Hal Finney wrote:
> Johnathan Corgan wrote:
> 
>>Still, there is a certain appeal to shifting the question from "Why are
>>we conscious?" to "Consciousness doesn't exist, so why do we so firmly
>>believe that it does?"
> 
> 
> It is possible to imagine a machine that doubts (or perhaps I should say
> "doubts", i.e. we should not assume that it has doubts in the same way we
> do) whether it is conscious.  Imagine a simple theorem-proving machine,
> one of Bruno's logic machines, complicated enough to have a representation
> of itself.  We want to ask it if it is conscious.  So we have to define
> consciousness in logical terms.  That seems quite daunting.  If we allow
> room for indeterminacy in our definitions, the machine might also have
> indeterminacy in its estimation of whether it is conscious.
> 
> Or, imagine we meet aliens.  How do we know if they are conscious?  Or,
> turning it around, how would they know if they possess what humans call
> "consciousness"?  How would we describe consciousness to them, who have
> very different brains and ways of information processing, such that
> they can know for sure whether they are conscious in the same way that
> humans are?
> 
> The question of whether someone is conscious is far more problematic
> than is often supposed, given that we cannot even define consciousness!

I think we can define it for AI systems.  We know, for example, that the Mars 
rover is conscious of its position relative to its landning point, its 
conscious 
of its available power, the slope of the terrain, the temperature, the wind,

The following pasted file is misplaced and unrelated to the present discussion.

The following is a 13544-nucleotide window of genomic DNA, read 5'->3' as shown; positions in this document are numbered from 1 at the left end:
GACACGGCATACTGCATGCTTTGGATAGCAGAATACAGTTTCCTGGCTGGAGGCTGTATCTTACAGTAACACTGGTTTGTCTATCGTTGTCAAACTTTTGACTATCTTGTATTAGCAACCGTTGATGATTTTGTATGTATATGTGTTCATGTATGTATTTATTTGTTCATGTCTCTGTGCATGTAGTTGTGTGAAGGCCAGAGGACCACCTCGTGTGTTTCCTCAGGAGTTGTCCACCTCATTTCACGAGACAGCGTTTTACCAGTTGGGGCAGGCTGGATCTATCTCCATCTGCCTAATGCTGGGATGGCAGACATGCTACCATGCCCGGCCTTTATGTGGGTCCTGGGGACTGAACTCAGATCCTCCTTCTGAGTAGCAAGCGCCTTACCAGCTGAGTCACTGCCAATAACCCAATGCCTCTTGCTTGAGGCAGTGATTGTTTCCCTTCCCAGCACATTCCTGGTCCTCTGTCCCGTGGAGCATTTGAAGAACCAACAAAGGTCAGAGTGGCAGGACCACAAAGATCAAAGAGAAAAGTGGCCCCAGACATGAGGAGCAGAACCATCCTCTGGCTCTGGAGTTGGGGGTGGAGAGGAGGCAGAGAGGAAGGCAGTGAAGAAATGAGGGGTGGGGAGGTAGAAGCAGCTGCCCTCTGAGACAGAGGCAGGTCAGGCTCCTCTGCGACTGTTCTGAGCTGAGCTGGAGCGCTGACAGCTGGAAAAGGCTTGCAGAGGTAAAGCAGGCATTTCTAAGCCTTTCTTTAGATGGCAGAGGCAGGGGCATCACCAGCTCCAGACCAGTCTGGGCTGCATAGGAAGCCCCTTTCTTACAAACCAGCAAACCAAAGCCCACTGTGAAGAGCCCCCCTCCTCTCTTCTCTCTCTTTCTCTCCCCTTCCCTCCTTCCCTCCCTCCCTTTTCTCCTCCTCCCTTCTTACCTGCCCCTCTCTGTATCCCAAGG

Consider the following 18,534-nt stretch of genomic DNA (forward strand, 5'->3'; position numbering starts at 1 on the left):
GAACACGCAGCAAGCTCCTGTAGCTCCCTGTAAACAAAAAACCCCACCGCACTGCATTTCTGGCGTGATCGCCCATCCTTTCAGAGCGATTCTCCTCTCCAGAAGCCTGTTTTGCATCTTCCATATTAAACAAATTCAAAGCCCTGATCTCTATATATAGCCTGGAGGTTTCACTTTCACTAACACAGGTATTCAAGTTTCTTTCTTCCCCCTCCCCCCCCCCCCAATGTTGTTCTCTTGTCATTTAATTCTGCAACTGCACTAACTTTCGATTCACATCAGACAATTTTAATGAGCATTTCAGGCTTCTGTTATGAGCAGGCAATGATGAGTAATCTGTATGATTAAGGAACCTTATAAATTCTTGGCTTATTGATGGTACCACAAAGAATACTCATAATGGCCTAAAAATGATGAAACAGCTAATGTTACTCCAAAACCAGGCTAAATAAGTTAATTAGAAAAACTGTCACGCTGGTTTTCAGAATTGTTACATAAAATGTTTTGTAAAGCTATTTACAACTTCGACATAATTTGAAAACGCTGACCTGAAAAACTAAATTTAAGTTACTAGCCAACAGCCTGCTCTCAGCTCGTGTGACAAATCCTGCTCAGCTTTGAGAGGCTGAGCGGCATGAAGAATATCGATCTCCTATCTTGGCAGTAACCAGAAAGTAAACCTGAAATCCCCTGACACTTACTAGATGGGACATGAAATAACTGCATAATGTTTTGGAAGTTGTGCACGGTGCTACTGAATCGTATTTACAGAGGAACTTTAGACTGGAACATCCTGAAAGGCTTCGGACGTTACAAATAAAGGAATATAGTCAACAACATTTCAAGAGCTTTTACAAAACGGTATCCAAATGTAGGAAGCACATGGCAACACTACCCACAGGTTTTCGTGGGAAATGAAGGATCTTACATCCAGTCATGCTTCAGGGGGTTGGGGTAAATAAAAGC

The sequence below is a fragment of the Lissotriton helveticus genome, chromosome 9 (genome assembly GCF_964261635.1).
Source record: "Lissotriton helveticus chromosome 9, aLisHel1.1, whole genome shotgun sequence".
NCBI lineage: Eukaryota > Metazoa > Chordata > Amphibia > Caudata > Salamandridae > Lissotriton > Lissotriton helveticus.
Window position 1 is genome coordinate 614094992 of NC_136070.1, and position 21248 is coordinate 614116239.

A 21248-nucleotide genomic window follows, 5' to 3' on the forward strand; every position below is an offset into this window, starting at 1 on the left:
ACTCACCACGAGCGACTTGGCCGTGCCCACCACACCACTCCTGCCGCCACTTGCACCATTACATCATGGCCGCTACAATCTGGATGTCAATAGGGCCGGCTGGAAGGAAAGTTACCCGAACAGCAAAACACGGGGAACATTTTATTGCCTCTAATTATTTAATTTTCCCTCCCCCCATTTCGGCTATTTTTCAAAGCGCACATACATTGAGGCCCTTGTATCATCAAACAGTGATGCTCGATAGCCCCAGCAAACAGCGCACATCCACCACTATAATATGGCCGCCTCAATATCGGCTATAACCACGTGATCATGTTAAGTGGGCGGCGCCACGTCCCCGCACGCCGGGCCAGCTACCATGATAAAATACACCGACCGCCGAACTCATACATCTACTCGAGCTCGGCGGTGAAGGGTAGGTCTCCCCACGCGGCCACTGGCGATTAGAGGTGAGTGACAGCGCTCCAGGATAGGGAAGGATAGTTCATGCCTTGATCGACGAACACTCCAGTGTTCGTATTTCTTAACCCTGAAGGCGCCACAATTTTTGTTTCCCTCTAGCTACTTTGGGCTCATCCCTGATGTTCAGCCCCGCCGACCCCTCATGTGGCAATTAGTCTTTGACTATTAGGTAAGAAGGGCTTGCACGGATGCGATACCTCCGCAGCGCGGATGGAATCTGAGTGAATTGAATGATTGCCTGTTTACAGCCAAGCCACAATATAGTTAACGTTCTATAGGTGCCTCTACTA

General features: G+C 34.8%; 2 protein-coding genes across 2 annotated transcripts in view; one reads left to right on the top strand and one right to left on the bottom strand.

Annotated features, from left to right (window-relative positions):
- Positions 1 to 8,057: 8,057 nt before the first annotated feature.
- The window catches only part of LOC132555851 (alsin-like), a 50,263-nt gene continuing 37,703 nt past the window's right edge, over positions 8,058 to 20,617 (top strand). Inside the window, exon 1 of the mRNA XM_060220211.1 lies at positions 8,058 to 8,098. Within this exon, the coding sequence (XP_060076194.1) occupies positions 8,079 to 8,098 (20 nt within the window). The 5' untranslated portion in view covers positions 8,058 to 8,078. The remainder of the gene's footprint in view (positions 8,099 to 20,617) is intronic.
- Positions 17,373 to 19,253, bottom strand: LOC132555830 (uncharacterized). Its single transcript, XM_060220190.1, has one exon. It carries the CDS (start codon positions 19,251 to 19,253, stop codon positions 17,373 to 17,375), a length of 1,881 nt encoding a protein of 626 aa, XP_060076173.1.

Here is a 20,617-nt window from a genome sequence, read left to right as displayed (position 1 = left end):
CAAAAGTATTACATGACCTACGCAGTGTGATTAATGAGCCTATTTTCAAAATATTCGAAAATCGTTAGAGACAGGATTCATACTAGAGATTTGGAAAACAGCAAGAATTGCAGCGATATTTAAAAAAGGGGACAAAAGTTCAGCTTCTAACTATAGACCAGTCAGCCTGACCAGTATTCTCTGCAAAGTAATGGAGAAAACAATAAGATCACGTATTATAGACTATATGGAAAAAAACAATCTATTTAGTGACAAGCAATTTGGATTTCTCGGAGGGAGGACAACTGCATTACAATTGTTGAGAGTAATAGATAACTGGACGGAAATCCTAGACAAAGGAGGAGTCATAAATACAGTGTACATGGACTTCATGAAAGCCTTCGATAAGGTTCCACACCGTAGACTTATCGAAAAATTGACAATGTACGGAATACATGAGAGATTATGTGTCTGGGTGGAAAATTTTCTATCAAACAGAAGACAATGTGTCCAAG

the 
ambient light level, which way its pointing,...  It's even aware of whether its 
programs have satisfied various checksums.  Now you may object that I'm using 
"conscious" and "aware" in a different sense than you meant - since you meant 
it 
to apply to humans.  But I would say that I'm using it in the sense that the 
rover acts based on these perceptions that it has, including internal 
perceptions of its own state and its goals.   And this sense applies to humans 
too.

> I tend to think that it is simply a convenient assumption, that everyone
> is conscious, to avoid facing up to the overwhelming difficulties that
> a true analysis of the question brings.  The mere fact that we cannot
> define consciousness ought to be a pretty big red flag that we should
> not be making facile assumptions about who has it and who doesn't!
> 
> (Or, if you say that we can in fact define consciousness, tell me how
> to know which AI programs have it, and which don't?)

If we define consciousness as have defined it for application to a Mars rover, 
then it's clear that humans and all animals are conscious, but to different 
extents.  But by my defintion something is only conscious if it is conscious of 
being an entity within a larger context and is able to act to satisfy some 
internal goals.  An AI system like the Mars rover may be much more self-aware 
than a human being in the sense that it can compare copies of its programs and 
do error correction.  I think a lot of the difficulty in trying to define 
consciousness is that we try to think of a definition that includes both the 
Mars rover's consciousness and our own internal narrative stream of thought in 
one concise definition - while they are two different kinds of consciousness. 
Our internal stream of thoughts is primarily verbal and in terms of a Mars 
rover 
is a kind of log-book recording things I classify as worth attending to and 
putting into at least short-term memory.  Experiments point to it being largely 
a rationalization and 'after-the-fact' relative to decision making.  It's 
probably not even the part of the program in the Mars rover that we would point 
to as 'what provides the consciousness'.

Brent Meeker

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